Did you see The Handmaid’s Tale on Channel 4? I watched it through my fingers. This TV serialisation is based on Margaret Atwood’s brilliant novel published in 1985 but it veers away from the book and pursues different paths. In many ways, it’s much darker.
Every element of the production sends shivers down my spine. There’s the flat blue filter of the cinematography which makes the Handmaid’s red uniforms stand out like blood smears in a cold landscape. The subtly nuanced performances stop us from ever fully understanding the characters and their motivations; they are multi layered and complex. Elizabeth Moss (of Madmen fame) plays the central character, a handmaiden called ‘Offred’. You feel sympathy for her predicament until you see her join a furious crowd stampeding a stranger to death. Joseph Fiennes is her Commander; Fred Waterford. He seems cruel and sadistic but is also intelligent and sensitive at times.
We’re shown through flashbacks how Gilead, the strange world they live in, was born from an America we’d find familiar but is now governed with puritanical tyranny. Margaret Atwood has chillingly stated there is nothing she depicted in the novel which hasn’t actually happened in some society, at some time, somewhere in the world. There are no visible adverts as commerce has been drilled back to the bare essentials. There are scenes of people in supermarkets buying food that is either unpackaged or in plain covers.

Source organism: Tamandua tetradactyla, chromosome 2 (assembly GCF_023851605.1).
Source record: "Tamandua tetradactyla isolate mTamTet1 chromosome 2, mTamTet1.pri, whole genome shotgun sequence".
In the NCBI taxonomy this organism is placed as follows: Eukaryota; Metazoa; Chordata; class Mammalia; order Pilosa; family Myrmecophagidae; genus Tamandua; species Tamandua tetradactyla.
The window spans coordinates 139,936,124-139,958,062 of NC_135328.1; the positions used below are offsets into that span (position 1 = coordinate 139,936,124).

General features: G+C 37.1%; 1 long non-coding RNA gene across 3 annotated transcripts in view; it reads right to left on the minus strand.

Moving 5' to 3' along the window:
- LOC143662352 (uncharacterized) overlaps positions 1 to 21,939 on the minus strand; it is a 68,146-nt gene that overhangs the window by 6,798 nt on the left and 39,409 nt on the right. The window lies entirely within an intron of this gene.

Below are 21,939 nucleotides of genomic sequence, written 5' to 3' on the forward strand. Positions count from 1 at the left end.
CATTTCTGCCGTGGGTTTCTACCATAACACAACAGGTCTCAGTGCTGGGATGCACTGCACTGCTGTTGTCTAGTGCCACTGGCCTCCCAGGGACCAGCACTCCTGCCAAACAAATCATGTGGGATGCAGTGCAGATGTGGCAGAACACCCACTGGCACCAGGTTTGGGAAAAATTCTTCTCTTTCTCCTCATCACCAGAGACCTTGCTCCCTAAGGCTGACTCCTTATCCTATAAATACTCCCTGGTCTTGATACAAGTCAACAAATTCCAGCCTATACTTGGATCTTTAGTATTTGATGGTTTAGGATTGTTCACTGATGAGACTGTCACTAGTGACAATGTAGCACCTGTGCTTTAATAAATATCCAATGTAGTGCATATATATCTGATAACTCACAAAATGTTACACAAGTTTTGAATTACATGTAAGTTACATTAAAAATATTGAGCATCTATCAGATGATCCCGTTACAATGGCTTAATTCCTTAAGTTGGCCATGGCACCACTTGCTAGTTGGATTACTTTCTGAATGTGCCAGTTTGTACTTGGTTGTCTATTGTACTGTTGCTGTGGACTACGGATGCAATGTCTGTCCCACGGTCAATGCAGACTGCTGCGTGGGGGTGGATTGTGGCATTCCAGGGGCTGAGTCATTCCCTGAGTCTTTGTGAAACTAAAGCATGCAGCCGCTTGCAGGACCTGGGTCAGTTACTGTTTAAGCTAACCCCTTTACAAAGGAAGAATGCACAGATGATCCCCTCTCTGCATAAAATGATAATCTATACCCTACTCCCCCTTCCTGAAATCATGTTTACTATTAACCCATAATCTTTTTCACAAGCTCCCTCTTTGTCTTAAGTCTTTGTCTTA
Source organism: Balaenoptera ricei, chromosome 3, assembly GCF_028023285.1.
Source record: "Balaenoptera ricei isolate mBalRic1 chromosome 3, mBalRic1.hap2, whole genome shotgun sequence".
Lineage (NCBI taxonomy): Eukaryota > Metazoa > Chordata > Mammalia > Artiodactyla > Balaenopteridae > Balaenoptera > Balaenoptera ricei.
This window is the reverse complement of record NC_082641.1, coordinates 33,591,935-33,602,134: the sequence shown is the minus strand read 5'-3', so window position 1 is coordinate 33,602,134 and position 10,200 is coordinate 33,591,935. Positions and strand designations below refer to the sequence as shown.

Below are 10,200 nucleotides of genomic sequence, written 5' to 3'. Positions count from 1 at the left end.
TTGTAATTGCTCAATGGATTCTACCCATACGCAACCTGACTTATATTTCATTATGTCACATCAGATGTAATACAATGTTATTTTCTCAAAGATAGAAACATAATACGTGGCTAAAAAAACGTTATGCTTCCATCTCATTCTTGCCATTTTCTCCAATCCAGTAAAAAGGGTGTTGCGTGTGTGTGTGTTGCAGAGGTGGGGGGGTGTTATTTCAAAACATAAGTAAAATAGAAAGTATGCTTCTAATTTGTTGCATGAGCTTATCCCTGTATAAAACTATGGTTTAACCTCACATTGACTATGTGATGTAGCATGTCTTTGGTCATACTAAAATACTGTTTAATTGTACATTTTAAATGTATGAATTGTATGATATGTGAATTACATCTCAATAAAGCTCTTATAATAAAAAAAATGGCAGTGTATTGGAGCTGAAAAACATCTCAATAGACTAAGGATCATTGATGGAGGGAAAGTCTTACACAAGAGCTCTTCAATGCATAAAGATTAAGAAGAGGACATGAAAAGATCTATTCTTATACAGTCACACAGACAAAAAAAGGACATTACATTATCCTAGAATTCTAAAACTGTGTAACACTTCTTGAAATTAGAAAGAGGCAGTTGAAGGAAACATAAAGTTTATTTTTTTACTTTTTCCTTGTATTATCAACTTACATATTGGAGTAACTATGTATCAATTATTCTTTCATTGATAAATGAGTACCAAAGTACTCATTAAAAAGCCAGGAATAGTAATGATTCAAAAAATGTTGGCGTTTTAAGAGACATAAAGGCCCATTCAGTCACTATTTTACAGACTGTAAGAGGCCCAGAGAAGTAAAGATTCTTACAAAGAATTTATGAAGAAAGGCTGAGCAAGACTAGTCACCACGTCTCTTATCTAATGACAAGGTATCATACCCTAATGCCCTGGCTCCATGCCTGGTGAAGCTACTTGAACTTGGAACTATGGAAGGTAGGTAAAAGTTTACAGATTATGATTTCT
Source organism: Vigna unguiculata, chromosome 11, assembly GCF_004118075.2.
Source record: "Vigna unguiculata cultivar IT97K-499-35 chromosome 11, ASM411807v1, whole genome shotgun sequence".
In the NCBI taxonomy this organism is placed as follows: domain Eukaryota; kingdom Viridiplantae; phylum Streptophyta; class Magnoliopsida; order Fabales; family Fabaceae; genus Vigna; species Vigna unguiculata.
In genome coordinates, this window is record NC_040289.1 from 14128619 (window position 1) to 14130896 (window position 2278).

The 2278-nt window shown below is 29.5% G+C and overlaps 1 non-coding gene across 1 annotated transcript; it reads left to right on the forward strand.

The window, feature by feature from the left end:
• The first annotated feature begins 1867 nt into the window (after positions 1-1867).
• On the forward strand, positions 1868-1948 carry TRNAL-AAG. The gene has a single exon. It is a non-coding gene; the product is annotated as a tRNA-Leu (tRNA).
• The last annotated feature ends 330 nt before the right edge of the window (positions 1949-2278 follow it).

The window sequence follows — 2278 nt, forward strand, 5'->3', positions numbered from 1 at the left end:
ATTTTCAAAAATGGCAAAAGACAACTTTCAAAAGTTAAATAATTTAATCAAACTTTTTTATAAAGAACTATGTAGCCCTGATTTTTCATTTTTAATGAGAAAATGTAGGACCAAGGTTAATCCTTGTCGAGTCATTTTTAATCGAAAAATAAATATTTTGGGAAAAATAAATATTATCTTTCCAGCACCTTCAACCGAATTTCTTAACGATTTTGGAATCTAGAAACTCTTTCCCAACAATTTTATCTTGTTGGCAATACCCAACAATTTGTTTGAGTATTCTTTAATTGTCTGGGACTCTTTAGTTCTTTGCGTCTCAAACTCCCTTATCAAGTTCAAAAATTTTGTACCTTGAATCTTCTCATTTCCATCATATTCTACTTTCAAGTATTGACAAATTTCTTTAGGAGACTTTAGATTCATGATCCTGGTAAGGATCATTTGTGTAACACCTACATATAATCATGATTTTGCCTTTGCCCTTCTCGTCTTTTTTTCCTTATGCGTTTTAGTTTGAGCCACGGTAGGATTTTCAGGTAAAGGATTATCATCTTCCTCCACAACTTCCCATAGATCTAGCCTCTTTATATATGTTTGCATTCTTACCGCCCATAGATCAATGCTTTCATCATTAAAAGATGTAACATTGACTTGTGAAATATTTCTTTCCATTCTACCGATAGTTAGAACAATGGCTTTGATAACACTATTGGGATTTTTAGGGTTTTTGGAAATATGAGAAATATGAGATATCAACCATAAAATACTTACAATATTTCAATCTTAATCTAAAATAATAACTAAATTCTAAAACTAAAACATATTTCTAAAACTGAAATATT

It makes me think of the commercial free outdoor environments like Sao Paulo. Most people who are used to urban landscapes like New York or London would find it strange and maybe even a little eerie that there are no billboard adverts visible on the streets of a city.
We can’t chose to be exposed to advertising which is part of our outdoor landscape in the way we do with most other media channels.
There are pressure groups who have campaigned for similar advert free environments in cities as disparate as Bristol, Paris, Tokyo and Tehran. These groups resent the way advertisers impose their brands on us through outdoor advertising. We can’t chose to be exposed to advertising which is part of our outdoor landscape in the way we do with most other media channels. They are wary of how brands use out of home advertising to become part of our public space and then infiltrate our more intimate conversations and ultimately affect our thoughts and change our behaviour. This fear is an indication of how powerfully effective this medium can be.
Whilst it’s true that advertisers have some control over our lives, a competitive mix still gives us the ability to wrest some choice for ourselves. Would a society that strips away that commercial competition also be one that rips away personal freedom and choice? The visions depicted in novels such as The Handmaid’s Tale and other similar cautionary tales of controlling societies (George Orwell’s ‘1984’ and Aldous Huxley’s ‘Brave New World’) certainly seem to say so, showing us ways of life that most of us would find awful. I prefer a colourfully commercial city landscape to one where its stark absence rings a sinister tone.
Vanessa Lenton, Head of Regional Media